The leader of a major western country while recently visiting a Pacific Island nation asked the host Prime Minister if his country could export some of the peacefulness of his country to the world. The Pacific Islands might not have a lot of the material comforts that developed western nations have but they have one intangible commodity that nobody can ever put a monetary value on: peace. Peace is at a premium across the world. Media channels today carry more reports of killings, bombings, beheadings, rapes, abductions, wars and violence of every imaginable kind round the clock than at any time in the past.
It is understandable, therefore, that when terrorism weary western leaders visit countries like those in the Pacific Islands region, the thing that strikes them first is the complete lack of the need for security and the peacefulness of the environment and the people. But we live in a globalised world. Economies, trade, markets, labour movement are all increasingly becoming seamless. Political boundaries are being reduced to being just that – political. Everything else is becoming borderless. Consequently, distant developments are beginning to have their ripple effects across continents and oceans, thanks in good measure to information and communication technologies that are relegating notions of time and space to mere geographical incidentals.
Nothing in this world though comes without a double-edged sword. Environmental issues, economic crises and security have also become globalised. The Pacific Islands are bearing the brunt of the consequences of the western world’s environmental irresponsibility today. Sea levels are believed to be rising because of the continual pollution of the environment by western heavy industry for a century. In the past decade, we have also seen how the financial contagion spread to the globe to create the phenomenon of the global financial crisis, which still grips many parts of the world. Despite their remoteness, these events have adversely affected the Pacific Islands region and will continue to do so in many more ways.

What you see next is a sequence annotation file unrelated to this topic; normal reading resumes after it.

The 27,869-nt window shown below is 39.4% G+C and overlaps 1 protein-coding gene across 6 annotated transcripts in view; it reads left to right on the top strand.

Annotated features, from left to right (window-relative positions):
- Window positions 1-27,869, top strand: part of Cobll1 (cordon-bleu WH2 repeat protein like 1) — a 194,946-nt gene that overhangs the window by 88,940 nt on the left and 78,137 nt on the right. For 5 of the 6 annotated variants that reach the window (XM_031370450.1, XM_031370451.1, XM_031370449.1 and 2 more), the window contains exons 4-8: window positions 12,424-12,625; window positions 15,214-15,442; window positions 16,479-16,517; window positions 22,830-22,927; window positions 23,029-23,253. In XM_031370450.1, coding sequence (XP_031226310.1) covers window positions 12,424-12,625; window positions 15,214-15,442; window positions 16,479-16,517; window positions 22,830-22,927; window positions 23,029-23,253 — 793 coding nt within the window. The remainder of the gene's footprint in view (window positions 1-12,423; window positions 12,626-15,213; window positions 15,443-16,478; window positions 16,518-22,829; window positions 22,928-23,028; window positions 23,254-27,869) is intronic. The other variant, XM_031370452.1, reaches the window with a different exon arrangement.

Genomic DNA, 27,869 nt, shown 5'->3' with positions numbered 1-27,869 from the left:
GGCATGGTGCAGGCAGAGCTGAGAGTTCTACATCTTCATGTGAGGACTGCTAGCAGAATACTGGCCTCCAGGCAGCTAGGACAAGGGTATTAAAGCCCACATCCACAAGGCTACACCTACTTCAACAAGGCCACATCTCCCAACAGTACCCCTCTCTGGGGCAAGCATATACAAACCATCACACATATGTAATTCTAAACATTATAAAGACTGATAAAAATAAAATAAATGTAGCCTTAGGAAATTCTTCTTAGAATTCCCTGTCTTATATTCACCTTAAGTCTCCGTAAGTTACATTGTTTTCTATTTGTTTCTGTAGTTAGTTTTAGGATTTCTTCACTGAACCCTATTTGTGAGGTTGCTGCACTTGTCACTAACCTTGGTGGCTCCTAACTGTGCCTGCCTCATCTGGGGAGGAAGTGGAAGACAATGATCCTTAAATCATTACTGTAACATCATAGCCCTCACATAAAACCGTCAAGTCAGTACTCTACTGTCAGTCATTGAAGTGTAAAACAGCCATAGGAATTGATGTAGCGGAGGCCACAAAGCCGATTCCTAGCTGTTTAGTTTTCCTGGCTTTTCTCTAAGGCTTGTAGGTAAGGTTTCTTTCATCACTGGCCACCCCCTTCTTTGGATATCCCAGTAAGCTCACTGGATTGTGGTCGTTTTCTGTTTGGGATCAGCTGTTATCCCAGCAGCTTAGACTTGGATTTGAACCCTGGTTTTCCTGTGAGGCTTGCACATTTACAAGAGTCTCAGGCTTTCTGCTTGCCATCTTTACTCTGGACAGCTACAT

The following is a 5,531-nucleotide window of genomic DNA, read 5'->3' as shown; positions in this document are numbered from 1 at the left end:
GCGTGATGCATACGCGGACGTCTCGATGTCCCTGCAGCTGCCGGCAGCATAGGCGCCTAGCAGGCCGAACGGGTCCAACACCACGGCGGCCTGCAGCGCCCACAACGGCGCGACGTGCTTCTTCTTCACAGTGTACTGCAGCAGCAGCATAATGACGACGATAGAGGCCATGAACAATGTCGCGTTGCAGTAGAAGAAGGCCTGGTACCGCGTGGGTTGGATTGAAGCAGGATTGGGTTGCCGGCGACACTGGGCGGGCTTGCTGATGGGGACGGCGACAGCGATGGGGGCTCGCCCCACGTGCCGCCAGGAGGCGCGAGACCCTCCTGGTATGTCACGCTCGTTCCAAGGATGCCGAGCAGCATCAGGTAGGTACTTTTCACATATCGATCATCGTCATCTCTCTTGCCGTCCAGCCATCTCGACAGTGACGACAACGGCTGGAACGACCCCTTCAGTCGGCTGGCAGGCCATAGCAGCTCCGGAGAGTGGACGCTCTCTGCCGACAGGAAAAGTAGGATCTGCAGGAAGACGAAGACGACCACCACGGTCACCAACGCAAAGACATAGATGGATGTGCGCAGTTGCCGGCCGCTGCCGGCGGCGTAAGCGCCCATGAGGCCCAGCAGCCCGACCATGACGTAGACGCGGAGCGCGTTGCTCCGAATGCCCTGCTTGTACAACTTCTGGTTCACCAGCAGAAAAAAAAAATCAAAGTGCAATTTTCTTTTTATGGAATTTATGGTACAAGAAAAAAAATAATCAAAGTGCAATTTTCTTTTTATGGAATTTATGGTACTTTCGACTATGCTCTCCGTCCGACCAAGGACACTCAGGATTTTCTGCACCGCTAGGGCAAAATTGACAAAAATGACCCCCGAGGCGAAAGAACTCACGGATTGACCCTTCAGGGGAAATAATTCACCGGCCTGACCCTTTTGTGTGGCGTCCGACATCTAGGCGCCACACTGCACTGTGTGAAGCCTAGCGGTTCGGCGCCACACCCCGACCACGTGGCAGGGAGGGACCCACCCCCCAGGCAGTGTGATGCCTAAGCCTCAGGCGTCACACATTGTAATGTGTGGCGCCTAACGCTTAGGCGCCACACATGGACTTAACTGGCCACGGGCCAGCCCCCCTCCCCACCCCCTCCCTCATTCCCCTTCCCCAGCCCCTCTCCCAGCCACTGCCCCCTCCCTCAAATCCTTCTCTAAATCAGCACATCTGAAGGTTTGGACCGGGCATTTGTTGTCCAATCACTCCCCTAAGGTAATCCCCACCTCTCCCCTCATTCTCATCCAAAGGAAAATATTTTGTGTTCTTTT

A couple of developments of the past month are indicative of how close the peaceful islands are to the violence and mayhem that has gripped entire regions elsewhere on the globe. For one, the abduction of Fijian peacekeepers on United Nations duty in the Middle East brought home the point that even we in the Pacific are not immune to the menacing threat of global terrorism.
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• We Say is compiled and edited with the oversight of Samisoni Pareti.